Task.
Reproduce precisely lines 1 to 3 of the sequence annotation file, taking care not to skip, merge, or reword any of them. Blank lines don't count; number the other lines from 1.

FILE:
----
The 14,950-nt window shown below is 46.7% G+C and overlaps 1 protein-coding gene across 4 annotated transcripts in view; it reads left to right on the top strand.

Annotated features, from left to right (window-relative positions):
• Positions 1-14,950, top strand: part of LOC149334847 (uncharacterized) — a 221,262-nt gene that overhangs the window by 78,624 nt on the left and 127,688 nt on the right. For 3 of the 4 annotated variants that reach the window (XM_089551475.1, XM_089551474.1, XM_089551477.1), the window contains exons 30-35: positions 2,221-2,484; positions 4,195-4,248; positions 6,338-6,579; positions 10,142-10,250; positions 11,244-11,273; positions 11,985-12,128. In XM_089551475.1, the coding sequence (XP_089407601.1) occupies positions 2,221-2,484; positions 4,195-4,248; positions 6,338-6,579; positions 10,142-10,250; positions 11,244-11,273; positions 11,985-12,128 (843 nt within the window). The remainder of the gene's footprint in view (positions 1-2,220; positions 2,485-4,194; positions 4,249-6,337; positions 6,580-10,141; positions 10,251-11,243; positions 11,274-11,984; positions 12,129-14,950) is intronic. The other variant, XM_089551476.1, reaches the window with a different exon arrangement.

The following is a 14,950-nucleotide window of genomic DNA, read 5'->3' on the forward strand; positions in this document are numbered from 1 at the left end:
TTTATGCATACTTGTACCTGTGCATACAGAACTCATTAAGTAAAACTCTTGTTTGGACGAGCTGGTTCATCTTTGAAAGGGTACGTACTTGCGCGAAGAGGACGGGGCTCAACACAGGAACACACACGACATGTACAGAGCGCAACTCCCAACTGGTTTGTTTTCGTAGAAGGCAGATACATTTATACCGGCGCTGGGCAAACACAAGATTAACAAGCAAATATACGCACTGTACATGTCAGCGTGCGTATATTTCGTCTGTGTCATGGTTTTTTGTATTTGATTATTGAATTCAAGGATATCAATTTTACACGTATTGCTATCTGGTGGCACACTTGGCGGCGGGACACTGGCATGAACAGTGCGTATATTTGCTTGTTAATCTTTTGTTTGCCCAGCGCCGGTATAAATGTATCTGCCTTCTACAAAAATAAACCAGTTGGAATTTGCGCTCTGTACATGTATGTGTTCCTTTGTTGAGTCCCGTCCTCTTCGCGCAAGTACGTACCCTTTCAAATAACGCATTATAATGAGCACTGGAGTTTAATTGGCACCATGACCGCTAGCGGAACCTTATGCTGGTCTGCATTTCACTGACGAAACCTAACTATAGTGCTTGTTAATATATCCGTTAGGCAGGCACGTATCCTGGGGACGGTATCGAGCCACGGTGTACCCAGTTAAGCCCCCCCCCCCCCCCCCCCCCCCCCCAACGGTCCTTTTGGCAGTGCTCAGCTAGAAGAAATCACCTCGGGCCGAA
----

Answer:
The 14,950-nt window shown below is 46.7% G+C and overlaps 1 protein-coding gene across 4 annotated transcripts in view; it reads left to right on the top strand.

Annotated features, from left to right (window-relative positions):
• Positions 1-14,950, top strand: part of LOC149334847 (uncharacterized) — a 221,262-nt gene that overhangs the window by 78,624 nt on the left and 127,688 nt on the right. For 3 of the 4 annotated variants that reach the window (XM_089551475.1, XM_089551474.1, XM_089551477.1), the window contains exons 30-35: positions 2,221-2,484; positions 4,195-4,248; positions 6,338-6,579; positions 10,142-10,250; positions 11,244-11,273; positions 11,985-12,128. In XM_089551475.1, the coding sequence (XP_089407601.1) occupies positions 2,221-2,484; positions 4,195-4,248; positions 6,338-6,579; positions 10,142-10,250; positions 11,244-11,273; positions 11,985-12,128 (843 nt within the window). The remainder of the gene's footprint in view (positions 1-2,220; positions 2,485-4,194; positions 4,249-6,337; positions 6,580-10,141; positions 10,251-11,243; positions 11,274-11,984; positions 12,129-14,950) is intronic. The other variant, XM_089551476.1, reaches the window with a different exon arrangement.